Thank you to Jimi Cullen, who suggested I repost his blogpost about his grandmother on GGSTEM! Jimi’s blog focusses on his thoughts, interests, and experiences in mathematics, theoretical computer science, and with STEM ethics and diversity.
Today (October 14) is Ada Lovelace day: a day to recognise the contribution of women in STEM fields, many of whom haven’t received the recognition they deserve over the centuries up to now. It’s a good day to talk about admirable women in STEM, and whilst the day is named after one very worthy woman, it’s also a good opportunity to emphasise that there are and have been many great female scientists.
I decided that today, Ada Lovelace day and four days after the second anniversary of her death, would be a good day to blog about my grandmother, Ann Rosemary Baker-Smith (1): mathematician, businesswoman, and pioneering programmer.
Ann was very modest and didn’t often talk about her career and achievements, and unfortunately not much is known for sure about her scientific pursuits. After she died two years ago after a very short illness, I asked her close remaining family members about it, but sadly the people who would have known the stories had already passed away themselves. She deserves a much better and fuller blog post than this, but I’ll try to fill in what little she told me with relevant anecdotes to make up for the lack of details.
She was born into a large working class family in North London, with no family tradition of pursuing higher education. From a young age she was intelligent and capable, and never one to shy from a gamble, so she became the first in her family to go to university, where she studied mathematics.
People sometimes ask me what drew me to mathematics, and whether anyone in my family was a mathematician. My mind always goes to my grandmother, but in fact our mathematical interests are quite different. While I’m interested in the abstract and theoretical, she was always drawn to useful, applicable mathematics. When I was about 16 and just thinking about doing a maths degree, she asked me what area of maths I was interested in. I didn’t really know, but I’d just finished reading Fermat’s Last Theorem by Simon Singh, so I said I was interested in number theory… to which her response was “really? Sequences of numbers and things? Boring!”.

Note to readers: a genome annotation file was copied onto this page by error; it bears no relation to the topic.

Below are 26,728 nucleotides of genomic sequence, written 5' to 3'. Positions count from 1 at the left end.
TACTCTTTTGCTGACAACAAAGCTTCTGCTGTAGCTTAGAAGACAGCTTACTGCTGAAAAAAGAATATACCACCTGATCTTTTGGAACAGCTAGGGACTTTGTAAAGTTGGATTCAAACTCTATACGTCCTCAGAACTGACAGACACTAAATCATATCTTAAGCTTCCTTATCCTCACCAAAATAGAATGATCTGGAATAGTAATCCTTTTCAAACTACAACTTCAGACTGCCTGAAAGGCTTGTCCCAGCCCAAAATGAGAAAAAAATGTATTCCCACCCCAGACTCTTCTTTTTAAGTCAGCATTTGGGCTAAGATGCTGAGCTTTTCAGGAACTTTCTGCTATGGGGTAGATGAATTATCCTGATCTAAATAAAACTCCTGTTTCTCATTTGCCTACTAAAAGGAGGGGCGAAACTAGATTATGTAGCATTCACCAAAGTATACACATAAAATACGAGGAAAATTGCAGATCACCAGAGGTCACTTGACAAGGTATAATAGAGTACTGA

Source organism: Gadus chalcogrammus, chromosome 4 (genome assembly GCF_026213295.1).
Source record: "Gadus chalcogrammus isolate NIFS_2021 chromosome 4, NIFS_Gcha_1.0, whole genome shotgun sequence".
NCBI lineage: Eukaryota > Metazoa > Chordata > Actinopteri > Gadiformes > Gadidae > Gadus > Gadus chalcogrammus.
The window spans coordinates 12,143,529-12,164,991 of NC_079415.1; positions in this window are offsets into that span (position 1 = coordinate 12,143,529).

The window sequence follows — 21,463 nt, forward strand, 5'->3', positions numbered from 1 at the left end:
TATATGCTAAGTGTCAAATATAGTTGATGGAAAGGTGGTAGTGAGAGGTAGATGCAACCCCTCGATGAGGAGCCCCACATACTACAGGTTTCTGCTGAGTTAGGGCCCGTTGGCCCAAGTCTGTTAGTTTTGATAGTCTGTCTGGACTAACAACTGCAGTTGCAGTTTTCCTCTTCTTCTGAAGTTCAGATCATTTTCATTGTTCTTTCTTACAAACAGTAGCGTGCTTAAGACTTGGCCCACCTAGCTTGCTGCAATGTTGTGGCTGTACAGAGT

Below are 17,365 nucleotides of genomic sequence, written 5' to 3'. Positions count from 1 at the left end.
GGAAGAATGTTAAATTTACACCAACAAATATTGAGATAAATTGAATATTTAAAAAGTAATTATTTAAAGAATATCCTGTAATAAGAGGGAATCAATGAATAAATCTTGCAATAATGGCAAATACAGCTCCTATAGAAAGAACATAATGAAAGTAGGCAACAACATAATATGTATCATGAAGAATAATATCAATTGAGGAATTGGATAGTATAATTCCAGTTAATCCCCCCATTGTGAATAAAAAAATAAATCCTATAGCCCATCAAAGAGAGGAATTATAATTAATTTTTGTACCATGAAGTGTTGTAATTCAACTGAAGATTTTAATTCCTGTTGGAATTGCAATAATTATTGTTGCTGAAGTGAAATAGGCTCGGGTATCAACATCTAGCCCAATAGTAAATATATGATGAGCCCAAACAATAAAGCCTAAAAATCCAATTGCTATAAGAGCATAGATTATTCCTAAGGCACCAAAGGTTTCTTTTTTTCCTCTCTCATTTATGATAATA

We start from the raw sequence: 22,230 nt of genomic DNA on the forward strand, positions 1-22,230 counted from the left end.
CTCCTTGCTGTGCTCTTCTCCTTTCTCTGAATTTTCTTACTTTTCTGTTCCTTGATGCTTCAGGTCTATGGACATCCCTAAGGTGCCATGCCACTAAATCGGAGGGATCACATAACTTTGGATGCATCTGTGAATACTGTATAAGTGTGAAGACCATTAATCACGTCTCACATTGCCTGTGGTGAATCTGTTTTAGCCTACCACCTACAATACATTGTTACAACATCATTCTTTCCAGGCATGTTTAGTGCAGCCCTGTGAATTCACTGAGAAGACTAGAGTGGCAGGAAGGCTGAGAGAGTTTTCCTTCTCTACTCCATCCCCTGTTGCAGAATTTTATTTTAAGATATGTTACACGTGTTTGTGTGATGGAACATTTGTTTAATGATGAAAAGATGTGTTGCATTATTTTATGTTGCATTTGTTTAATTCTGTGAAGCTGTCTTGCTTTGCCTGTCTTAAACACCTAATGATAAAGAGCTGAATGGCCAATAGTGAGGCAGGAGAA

So when it came time for her to pursue postgraduate study, she chose a more tangible field: she started a PhD in geometry. She later gave me a small box of wooden models of various geometric shapes which she’d kept from her PhD days. Although she had moved on from academic mathematics, she never lost her interest in it.
Her doctoral studies did not go as smoothly as she would have hoped. Her supervisor died when she was only half way through. Although the university found her a replacement supervisor, they did not get on well at all. A PhD is tough in the best of circumstances, and support systems were not as good then as they are now, so she dropped out without finishing her thesis. This was the end of her academic career, but far from the end of her contributions to science and technology.
She had no background in physics, but what is physics if not applied mathematics (2)? She took a job for a short while as a physics teacher. Her no-nonsense approach to getting things done made her a capable teacher, although she would later laugh with me that she was often learning the material as she taught it to her students!
Later, she learned a skill which stayed with her for the rest of her life: she became a programmer. Unfortunately, from this point until the early 1990s I don’t know much about her career, but I believe she worked for IBM for a while.
When I was deciding to study computer science and mathematics, she tried to warn me about the rapidly changing nature of computing (and actually encouraged me to consider physics instead!). It’s easy to think about the differences between Python 2 and Python 3, but when I consider the paradigm shifts she saw between the late 1960s and the 2010s, I can see why she wanted to warn me!
After I was born, she and her second husband (Jim Baker-Smith) started a company called Datas, which was a portmonteau of ‘data’ and ‘asbestos’. She was programming again, creating bespoke database management software for business clients. (The other half of the business was training asbestos inspectors). She was the only programmer at the company, but was successful and had a good few clients who relied on her consistent coding.
As an old-school programmer who had learned on punch-cards, she did not particularly keep up with consumer technology later in her life. As a child I was surprised that she could make part of her living writing software, but that she was less comfortable with things like email. As I got older I realised just how much technical knowledge, ability, and experience she had, but that most of it was just for a different era of computing.
She was a very glamorous family woman who loved to have fun. She was an obstacle-overcoming, stereotype-busting mathematician and programmer. Although not famous like many of the women celebrated on Ada Lovelace day, I think she is a great example to show that women from all sorts of backgrounds have been in STEM, learning, teaching, and creating, for a long time. I’m very proud to be her grandson!
- She had three names in her lifetime: she was born Ann Chambers, then became Ann Cullen when she married my grandfather, and in 1995 married the love of her life, and became Ann Baker-Smith.
- Only teasing, physicists.